For the Pointer Sisters, Their "Ain''t Misbehavin''" Tour Gets Them Back in Touch with "the Heart" of Show Business
The tour of "Ain''t Misbehavin''," the Fats Waller revue starring the Pointer Sisters, continues its buoyant, slap-happy march across the country in December with holiday stops in Fort Lauderdale (through Dec. 3); Boston (6-17); Rosemont, Illinois (19-24); and Louisville, Kentucky (26-31). The chart-topping pop stars ("Jump," "I''m So Excited") show no signs of flagging on what is their first theatrical experience, one that will take them on more whistle-stops through August 1996.
"This has been a whole new experience for us, a real broadening of our horizons," says June Pointer, the baby of the Oakland-based family trio. "I mean, we just had to do it. Theatre is the heart of the show-business world. It''s like the grandmother of us all." June, speaking for her sisters--Anita and Ruth--says that they''ve been thrilled to be in these grandma hands, even if it has meant learning to stick to a whole new set of rules in performing. Their more-experienced colleagues in the cast--Eugene Barry-Hill and Michael-Leon Wooley--have provided them some of their newly learned stage savvy.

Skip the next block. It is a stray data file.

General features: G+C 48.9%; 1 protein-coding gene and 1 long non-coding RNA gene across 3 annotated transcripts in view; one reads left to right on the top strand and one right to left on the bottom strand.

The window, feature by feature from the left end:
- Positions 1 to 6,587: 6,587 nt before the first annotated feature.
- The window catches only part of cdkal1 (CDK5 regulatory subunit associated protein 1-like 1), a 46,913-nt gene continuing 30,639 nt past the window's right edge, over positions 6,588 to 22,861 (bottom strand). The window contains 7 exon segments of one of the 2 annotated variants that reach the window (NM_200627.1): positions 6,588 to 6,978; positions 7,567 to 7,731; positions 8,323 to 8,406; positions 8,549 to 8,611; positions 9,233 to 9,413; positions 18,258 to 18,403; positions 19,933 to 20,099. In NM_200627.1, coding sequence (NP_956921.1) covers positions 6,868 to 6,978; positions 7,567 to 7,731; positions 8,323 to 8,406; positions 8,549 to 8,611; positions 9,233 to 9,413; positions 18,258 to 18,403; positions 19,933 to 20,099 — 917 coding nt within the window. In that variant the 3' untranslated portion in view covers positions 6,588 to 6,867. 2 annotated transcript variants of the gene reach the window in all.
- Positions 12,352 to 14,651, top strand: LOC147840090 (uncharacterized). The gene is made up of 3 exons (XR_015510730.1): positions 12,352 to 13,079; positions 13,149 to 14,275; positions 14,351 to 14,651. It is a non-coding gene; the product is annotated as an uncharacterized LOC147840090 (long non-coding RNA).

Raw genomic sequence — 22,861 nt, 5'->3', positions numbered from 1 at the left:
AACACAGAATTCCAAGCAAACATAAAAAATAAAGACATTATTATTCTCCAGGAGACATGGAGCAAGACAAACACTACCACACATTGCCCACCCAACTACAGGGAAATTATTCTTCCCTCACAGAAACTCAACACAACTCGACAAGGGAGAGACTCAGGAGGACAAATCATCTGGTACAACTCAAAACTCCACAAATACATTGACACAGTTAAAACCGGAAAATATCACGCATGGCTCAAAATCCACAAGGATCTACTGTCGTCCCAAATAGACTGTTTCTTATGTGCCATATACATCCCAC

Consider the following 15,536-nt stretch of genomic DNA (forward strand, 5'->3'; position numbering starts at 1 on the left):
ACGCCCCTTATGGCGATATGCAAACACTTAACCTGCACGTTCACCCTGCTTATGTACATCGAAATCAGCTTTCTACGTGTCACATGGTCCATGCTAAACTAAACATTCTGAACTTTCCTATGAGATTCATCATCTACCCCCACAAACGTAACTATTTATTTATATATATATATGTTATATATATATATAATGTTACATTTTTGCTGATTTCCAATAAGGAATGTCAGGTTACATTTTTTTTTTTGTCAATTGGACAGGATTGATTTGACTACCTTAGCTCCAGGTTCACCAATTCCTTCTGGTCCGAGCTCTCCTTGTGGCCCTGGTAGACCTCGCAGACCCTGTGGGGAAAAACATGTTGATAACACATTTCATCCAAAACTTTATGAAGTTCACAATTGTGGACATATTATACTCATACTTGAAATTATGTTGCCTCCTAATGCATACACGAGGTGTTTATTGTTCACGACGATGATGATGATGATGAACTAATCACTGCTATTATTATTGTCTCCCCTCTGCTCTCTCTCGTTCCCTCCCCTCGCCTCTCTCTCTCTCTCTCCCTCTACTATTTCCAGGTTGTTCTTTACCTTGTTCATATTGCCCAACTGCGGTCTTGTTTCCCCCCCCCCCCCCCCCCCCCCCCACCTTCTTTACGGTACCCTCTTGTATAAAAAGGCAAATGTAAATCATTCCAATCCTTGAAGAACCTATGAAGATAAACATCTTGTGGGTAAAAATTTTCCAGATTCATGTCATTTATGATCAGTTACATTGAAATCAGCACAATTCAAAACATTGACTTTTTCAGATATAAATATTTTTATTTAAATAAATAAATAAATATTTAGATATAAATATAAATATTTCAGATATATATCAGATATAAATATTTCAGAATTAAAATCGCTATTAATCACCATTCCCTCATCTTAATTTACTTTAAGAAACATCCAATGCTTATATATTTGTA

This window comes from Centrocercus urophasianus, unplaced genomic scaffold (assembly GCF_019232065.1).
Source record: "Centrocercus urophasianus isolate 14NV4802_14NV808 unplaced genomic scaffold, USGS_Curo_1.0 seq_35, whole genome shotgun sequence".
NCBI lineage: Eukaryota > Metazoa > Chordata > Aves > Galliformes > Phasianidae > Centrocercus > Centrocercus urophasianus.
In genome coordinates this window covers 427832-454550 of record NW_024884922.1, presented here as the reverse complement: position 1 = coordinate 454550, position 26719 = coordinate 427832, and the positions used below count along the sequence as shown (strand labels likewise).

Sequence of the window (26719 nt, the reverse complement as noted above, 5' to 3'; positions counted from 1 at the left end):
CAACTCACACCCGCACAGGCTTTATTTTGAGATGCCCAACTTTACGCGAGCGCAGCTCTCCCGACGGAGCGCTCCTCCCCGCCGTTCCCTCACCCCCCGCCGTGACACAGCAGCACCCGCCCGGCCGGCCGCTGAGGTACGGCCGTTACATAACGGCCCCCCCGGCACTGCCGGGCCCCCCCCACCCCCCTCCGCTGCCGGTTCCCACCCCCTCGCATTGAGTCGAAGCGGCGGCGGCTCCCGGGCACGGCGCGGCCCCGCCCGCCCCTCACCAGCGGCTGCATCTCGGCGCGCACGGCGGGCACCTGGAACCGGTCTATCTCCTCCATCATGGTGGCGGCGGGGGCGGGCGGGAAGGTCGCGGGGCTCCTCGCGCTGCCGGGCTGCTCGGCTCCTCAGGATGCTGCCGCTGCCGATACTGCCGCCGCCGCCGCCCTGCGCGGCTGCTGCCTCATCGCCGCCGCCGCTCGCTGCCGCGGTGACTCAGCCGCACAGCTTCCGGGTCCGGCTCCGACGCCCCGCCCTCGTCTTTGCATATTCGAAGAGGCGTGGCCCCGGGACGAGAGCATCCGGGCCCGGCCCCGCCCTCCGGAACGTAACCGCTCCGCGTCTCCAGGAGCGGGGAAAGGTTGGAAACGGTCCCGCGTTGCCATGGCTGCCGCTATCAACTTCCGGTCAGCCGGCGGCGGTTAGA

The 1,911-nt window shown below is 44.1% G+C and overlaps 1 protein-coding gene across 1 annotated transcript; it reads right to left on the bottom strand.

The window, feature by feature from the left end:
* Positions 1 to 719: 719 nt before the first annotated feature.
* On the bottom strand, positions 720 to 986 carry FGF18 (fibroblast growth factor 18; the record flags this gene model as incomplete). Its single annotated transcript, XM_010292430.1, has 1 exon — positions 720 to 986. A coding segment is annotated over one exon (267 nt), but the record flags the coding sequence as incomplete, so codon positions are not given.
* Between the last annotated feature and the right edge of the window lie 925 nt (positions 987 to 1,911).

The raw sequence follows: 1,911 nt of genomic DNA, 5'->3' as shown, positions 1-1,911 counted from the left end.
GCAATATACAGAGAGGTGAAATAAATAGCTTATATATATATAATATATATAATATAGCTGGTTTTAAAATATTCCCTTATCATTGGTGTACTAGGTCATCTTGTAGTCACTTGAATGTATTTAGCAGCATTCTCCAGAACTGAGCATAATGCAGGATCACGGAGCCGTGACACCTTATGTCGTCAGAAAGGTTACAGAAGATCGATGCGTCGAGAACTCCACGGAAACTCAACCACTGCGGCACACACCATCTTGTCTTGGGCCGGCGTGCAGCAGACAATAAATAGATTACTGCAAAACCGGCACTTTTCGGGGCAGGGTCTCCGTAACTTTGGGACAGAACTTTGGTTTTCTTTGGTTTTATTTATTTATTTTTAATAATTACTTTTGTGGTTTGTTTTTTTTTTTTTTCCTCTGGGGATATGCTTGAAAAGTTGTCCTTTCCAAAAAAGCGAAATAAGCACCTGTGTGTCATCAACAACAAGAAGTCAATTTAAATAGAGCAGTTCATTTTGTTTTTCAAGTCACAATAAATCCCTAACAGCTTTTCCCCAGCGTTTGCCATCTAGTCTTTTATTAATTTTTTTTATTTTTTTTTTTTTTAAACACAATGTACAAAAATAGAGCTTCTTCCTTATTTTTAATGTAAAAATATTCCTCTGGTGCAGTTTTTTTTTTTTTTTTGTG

"It''s really hard for us not to say `Thank you'' or bow to the audience on each individual number as we might do in a concert," says June. "And our fans are likely to yell out for us to sing `Jump'' or one of our other hits. But they stick around even if we don''t. This show doesn''t disappoint."
Indeed, it doesn''t. The original 1978 production, featuring Nell Carter, Ken Page, Armelia McQueen, Andre De Shields and Charlaine Woodard, took the Tony Award for Best Musical that year, and the sisters say that living up to that standard has pushed them "to the max" to do their best work. "We studied real hard and drove Billy McDaniel [the pianist and musical director] crazy," says June. "We really divided the original score according to who sounded the best on what song." All of the songs in "Ain''t Misbehavin''" were either written or made famous by Fats Waller, and it is his bouncy spirit, says June, that drives the show. "This is the first time we''ve ever done any of Fats''s music, but we''re so impressed with his free spirit without any bitterness on racism," adds the singer. "It gives you hope, and that must be why people found these songs so appealing during the Depression when Fats was writing them."
That holds true as much for now as then apparently. The show has been doing very well on the road, and a new cast album of this production is set for commercial release in March 1996. "We''re just so happy and pleased that they want to record us doing these songs," says June. "It''s really an honor because the music is so fantastic."
-- By Patrick Pacheco